Cablegate: Gom Pitches Mcc On Draft Mca Compact

This record is a partial extract of the original cable. The full text of the original cable is not available.





E.O. 12958: N/A


(U) This cable is sensitive but unclassified. Please
protect accordingly.


1. (SBU) Summary: On August 15 and 16, Prime Minister
Jettou, Foreign Affairs Minister Delegate Fassi Fihri, and
more than a dozen other Government of Morocco (GOM)
officials gave a first glimpse of Morocco's draft Millennium
Challenge Account (MCA) proposal to Millennium Challenge
Corporation (MCC) Senior Director for Francophone Africa
Michael Grossman. The GOM's ambitious and complex MCA
presentation embeds a proposed USD 675 million MCA program
in a USD 925 million rural poverty reduction plan and was
designed to flow from and be consistent with King Mohammed
VI's National Human Development Initiative, launched on May
18 (reftel), and the World Bank's new Country Assistance
Strategy. Morocco hopes its MCA program will create 110
thousand new jobs and reduce poverty from 30 to 20 percent
in a "corridor of poverty" stretching from the Rif
mountains, along the Atlas mountains, toward the desert in
the East. Morocco's MCA compact proposal will create
revenue-generating activities for vulnerable communities,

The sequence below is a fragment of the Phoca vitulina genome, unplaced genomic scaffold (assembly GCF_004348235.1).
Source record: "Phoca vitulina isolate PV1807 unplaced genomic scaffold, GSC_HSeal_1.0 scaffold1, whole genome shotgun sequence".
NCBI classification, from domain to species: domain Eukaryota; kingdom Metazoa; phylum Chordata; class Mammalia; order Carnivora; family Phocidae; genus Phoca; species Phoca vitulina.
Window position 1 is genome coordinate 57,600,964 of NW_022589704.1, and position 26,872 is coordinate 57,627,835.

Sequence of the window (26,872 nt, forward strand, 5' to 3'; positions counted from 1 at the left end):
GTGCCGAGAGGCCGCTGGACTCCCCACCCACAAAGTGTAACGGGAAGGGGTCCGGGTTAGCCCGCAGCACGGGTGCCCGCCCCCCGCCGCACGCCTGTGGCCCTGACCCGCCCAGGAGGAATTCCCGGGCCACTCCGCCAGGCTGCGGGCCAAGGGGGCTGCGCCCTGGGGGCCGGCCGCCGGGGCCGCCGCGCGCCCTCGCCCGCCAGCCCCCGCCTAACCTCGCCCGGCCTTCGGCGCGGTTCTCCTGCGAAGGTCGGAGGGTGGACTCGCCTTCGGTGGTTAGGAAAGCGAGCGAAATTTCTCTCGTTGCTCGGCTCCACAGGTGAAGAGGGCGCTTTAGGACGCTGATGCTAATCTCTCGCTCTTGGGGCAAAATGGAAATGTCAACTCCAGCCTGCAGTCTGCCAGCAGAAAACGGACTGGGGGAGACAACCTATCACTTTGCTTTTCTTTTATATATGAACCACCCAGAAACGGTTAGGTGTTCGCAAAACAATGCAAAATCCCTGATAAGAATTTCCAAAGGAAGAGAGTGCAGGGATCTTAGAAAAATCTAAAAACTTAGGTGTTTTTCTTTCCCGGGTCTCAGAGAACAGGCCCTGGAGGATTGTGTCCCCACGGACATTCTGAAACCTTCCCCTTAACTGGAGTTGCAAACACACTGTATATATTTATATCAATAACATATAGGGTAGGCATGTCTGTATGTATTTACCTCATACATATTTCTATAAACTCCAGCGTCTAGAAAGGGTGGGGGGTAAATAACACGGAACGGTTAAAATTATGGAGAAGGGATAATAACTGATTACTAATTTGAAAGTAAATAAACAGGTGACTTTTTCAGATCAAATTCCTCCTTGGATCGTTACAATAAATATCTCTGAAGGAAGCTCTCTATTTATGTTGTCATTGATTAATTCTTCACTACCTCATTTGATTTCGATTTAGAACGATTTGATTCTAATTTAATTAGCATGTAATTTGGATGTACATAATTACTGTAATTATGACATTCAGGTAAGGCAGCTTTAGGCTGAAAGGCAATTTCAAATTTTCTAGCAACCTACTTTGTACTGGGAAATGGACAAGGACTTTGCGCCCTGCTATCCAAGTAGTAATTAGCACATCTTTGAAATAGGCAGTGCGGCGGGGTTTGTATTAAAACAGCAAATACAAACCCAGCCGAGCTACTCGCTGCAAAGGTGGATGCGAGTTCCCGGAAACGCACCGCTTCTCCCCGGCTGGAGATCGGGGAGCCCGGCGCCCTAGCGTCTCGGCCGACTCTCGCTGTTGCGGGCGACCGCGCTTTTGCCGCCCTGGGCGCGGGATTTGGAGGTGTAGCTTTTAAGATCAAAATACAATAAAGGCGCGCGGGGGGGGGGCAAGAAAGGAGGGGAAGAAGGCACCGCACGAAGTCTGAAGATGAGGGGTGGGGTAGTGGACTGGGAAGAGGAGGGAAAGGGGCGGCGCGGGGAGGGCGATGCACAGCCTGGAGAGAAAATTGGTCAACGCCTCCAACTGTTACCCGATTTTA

reduce poverty through "human development" and ensure
environmental sustainability. Detailed program plans --
including costs, timelines, impacts, sustainability,
baseline data, and monitoring and evaluation mechanisms --
are still needed. While broad consultations have ostensibly
taken place at the grass roots level, a national-level
effort must be made as the compact development process moves
forward. Grossman and GOM officials agreed to a follow-on
DVC in early September and an MCC team visit to Morocco in
late September. End Summary

A Good Start

2. (SBU) MCC Senior Director for Francophone Africa Michael
Grossman's August 15-16 visit to Morocco prompted Moroccan
Government (GOM) officials to present a concrete, but
preliminary draft proposal for accessing MCA funds. The
"draft proposal" was presented to Grossman, DCM and
EconCouns on August 15 jointly by a 15 person interagency